Jacob Sullum

When he used his clemency power to keep I. Lewis Libby out of prison, President Bush said a sentence of two and a half years was excessive punishment for lying to federal investigators about conversations with reporters. I agree. But the president's sudden desire to correct unjust sentences is hard to credit, given how little interest he has shown in this area until now.

In six and a half years, Bush has granted 113 pardons, typically used to clear the records of reformed criminals after they've completed their sentences. Counting Libby's, he has issued only four commutations, which allow people who receive excessive sentences to go free early.

If federal sentences as unfair as Libby's were handed down that rarely, we would have a criminal justice system in which every defendant had adequate representation, suspects were not penalized for defending their innocence, low-level offenders were never punished more severely than higher-ups with information to trade, and judges were never forced to impose mandatory sentences they considered grossly disproportionate. But given the system we actually have, it's not hard to find injustices more egregious than the one Bush said compelled him to intervene on Libby's behalf. The advocacy group Families Against Mandatory Minimums has files full of them.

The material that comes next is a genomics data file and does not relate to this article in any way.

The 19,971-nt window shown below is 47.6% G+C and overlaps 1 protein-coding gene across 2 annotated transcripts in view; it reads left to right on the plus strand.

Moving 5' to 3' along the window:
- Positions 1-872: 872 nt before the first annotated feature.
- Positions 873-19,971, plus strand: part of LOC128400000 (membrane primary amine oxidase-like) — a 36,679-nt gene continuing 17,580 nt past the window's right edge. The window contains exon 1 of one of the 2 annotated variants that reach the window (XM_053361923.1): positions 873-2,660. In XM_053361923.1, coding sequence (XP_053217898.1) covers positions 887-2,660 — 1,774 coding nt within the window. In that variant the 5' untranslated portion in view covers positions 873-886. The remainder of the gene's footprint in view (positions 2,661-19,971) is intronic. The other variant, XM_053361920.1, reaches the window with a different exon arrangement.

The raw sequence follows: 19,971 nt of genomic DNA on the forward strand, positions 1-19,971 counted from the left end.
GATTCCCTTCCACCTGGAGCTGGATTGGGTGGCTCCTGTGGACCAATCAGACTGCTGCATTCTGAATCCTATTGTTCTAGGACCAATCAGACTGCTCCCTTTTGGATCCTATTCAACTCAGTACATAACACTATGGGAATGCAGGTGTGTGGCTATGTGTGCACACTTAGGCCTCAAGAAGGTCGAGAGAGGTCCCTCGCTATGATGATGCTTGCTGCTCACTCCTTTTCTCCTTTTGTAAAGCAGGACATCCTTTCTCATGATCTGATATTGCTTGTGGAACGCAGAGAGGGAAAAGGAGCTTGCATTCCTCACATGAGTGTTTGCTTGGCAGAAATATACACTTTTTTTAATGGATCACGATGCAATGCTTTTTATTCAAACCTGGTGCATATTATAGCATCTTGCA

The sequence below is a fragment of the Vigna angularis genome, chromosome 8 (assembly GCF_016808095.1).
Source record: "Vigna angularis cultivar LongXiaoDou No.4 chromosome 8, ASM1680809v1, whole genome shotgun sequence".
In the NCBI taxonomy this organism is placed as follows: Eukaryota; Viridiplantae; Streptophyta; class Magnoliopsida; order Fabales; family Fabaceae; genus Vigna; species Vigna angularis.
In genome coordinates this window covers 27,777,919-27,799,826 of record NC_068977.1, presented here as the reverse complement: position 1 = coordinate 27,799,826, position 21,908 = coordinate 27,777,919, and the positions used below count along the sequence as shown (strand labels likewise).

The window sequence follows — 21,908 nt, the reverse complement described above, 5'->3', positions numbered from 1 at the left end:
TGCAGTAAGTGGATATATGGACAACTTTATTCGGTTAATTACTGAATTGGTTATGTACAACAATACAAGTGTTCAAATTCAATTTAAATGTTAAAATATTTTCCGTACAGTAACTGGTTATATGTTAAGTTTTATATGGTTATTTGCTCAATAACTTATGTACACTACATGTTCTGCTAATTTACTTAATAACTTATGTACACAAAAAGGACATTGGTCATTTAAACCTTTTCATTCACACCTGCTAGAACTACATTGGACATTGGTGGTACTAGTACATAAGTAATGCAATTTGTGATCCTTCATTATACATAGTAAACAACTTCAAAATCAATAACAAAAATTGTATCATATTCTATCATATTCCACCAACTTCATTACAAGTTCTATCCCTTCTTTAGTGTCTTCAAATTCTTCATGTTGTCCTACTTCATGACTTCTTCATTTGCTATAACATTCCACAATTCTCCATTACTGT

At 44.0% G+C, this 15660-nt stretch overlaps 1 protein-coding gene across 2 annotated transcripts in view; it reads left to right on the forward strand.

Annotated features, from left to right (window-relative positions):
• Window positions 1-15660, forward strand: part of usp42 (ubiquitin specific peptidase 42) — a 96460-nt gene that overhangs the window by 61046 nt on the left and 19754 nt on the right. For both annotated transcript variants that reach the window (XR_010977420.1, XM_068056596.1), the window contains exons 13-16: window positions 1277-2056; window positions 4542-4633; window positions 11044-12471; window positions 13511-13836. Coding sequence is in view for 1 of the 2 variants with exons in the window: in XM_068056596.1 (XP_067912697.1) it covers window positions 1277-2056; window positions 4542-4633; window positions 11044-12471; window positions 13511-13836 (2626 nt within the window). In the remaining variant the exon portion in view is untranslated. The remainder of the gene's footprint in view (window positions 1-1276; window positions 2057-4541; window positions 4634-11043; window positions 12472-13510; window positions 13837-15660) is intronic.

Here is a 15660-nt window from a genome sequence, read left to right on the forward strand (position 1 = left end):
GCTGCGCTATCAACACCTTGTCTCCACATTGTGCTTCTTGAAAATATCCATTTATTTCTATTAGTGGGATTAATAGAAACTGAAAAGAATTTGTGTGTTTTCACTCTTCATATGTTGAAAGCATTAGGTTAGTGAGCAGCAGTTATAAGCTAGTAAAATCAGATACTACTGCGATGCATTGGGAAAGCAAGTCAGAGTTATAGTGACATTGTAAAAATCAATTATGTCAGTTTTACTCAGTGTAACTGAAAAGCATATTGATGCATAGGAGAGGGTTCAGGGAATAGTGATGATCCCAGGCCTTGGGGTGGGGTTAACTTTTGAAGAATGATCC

Consider Weldon Angelos, a 24-year-old Utah record producer with two children who in 2004 was sent to prison for 55 years -- a life sentence, in effect -- because he owned guns when he sold a police informant two eight-ounce bags of marijuana, thereby triggering mandatory minimum sentencing provisions aimed at violent criminals. When he imposed the sentence, U.S. District Judge Paul Cassell urged Bush to commute it, calling it "unjust, cruel, and even irrational."

A gun also figured in the case of Monica Clyburn, a 38-year-old mother of four who more than a decade ago went with her boyfriend to sell his pistol at a Florida pawnshop. Because he did not have ID, she signed the pawn slip and left her thumb print. Clyburn, who had been convicted of selling three $20 rocks of crack cocaine to an undercover officer several years before, was prohibited from owning firearms, so this pawnshop visit led to a 15-year mandatory minimum sentence she is still serving. "I never even held the gun," she says.

Jacob Sullum

Jacob Sullum is a senior editor at Reason magazine and a contributing columnist on Townhall.com.
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